The fact that Manhattan has made the short list of locations for the National Bio and Agro–defense Facility bodes well for its status as an emerging bioscience hub. But legitimate concerns over what the lab will mean for the livestock industry and the citizens of Manhattan and the surrounding area have been raised.
Understandably, some are worried about what might happen should a disease “escape” the facility. The diseases up for study at the facility include foot and mouth disease and the Nipah and Hendra viruses. Between ten and 20 percent of the facility’s lab space will be equipped to study diseases that can be transmitted from animals to humans and have no known cure.
That prospect can seem pretty scary.
Some are concerned with bringing foot and mouth disease to the mainland, and to a part of the country where much of the U.S. livestock trade takes place. Foot and mouth is a highly contagious disease, with a devastating economic punch to match. We’ve been fortunate that we haven’t seen the disease on U.S. soil in several decades. The last reported case in the United States was in 1929.
Concerned citizens have also suggested that the United Kingdom’s recent outbreak of foot and mouth disease is reason for concern. That outbreak has been attributed to a combination of factors, most importantly an aging, poorly maintained facility and breeches in biosafety protocols by construction workers at the site. This incident points out the importance of assuring that such facilities are well built and maintained. It underscores how critical it is to get it right from the outset. And that's something that Kansas State University has been doing for decades. We’ve operated a variety of high-level labs on campus, and are preparing to begin research at the latest and greatest addition, the Biosecurity Research Institute.
When we built the BRI, we resolved to make it the best and most secure facility possible. We made sure that multiple levels of protection were built into the facility with duplicate and triplicate back-up systems in place. After all, our faculty, our technicians and our students would be working there. K-State has a history of excellence and though the university won’t be building NBAF, we will be collaborating with them, and we are not willing to accept second best.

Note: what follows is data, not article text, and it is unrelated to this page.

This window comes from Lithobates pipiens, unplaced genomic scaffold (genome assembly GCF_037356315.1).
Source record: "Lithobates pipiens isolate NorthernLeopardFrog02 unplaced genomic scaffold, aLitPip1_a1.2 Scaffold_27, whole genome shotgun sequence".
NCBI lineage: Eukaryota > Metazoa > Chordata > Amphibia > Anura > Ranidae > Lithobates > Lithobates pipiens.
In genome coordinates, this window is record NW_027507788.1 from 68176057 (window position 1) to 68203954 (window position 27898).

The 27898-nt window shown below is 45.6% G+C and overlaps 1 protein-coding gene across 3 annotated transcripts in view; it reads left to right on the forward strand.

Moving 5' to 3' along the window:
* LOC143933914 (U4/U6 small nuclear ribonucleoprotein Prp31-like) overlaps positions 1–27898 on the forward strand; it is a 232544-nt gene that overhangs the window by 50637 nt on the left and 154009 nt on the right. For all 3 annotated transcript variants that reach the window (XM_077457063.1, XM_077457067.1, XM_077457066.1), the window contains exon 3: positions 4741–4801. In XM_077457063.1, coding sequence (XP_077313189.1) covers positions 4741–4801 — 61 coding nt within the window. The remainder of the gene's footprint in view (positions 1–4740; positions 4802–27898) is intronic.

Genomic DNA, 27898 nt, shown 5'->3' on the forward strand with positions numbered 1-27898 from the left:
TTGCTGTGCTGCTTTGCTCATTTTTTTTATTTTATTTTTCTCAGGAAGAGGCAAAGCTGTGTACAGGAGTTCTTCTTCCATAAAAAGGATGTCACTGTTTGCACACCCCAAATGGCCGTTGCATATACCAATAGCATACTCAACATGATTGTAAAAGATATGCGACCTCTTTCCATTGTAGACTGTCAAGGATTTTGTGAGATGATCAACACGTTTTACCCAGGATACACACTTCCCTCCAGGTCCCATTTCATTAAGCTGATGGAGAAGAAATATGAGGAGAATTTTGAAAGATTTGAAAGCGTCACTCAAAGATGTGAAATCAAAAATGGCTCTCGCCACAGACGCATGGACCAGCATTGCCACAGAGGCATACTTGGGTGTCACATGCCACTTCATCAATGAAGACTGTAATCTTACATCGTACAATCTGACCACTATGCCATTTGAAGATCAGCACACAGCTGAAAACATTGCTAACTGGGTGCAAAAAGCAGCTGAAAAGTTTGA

Today, research on foot and mouth takes place at the Plum Island Animal Disease Center, which is literally a few miles off the East Coast. When that facility was built, the thought was that the physical barrier would protect people and animals from the spread of disease, should it be accidentally released. Prior to visiting Plum Island, I can tell you that I had believed that such a physical barrier would be very effective. I can now tell you that I had functioned under a false sense of security.
Birds nested on the island. Deer frequently swim to and from the island. (Prior to that visit I had not realized that deer could swim across Long Island Sound to the island.) During my visit, I even witnessed a family who had boated to the island to fish and picnic just off-shore. It became apparent to me that the security of that facility, and those like it, is in its construction and the precautions taken by the people who work there – not in its location. I learned that appropriately operating the containment facilities and meticulously adhering to biosafety protocols were the reasons that we have been able to safely conduct research on highly contagious infectious diseases for more than 50 years. It wasn’t a matter of “where” but of “how.”
Technology has also come a long way in the decades that Plum Island has been in operation – such a long way that proximity is less important. The National Institutes of Health recently found that placing a facility similar to NBAF into a bustling Boston suburb did not create an additional public risk. That Boston lab, unlike NBAF, will study Ebola virus and other human pathogens.
In this increasingly global society where disease can literally spread faster than wildfire, we can not bury our heads in the sand. The threat of animal and agricultural disease is real.
What NBAF represents is a chance for Manhattan to be proactive in eradicating diseases that threaten our food supply and public health.
What better place to put a facility charged with preventing and curing animal disease, than a university town with an internationally recognized veterinary school, a real-world animal science program and a renowned agriculture program.
The opportunity to host NBAF is a chance to be part of the solution, and K-State and Manhattan’s role in that is critical.
Yes, there’s a risk. But to not accept that in the face of the benefits for animals and mankind would be shortsighted.
Ralph Richardson is dean of Kansas State University’s College of Veterinary Medicine, from which he received his DVM nearly 40 years ago.
Published in the November 23, 2007 edition of the Manhattan Mercury.